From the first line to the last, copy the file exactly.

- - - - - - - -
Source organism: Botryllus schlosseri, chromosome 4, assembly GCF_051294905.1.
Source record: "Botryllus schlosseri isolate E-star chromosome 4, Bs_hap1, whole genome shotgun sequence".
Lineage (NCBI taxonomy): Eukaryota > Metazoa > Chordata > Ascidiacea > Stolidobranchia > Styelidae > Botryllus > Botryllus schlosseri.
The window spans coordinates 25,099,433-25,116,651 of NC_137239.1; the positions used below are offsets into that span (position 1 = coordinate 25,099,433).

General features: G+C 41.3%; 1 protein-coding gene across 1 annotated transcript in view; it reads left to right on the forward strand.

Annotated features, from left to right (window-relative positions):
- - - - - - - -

Source organism: Botryllus schlosseri, chromosome 4, assembly GCF_051294905.1.
Source record: "Botryllus schlosseri isolate E-star chromosome 4, Bs_hap1, whole genome shotgun sequence".
Lineage (NCBI taxonomy): Eukaryota > Metazoa > Chordata > Ascidiacea > Stolidobranchia > Styelidae > Botryllus > Botryllus schlosseri.
The window spans coordinates 25,099,433-25,116,651 of NC_137239.1; the positions used below are offsets into that span (position 1 = coordinate 25,099,433).

General features: G+C 41.3%; 1 protein-coding gene across 1 annotated transcript in view; it reads left to right on the forward strand.

Annotated features, from left to right (window-relative positions):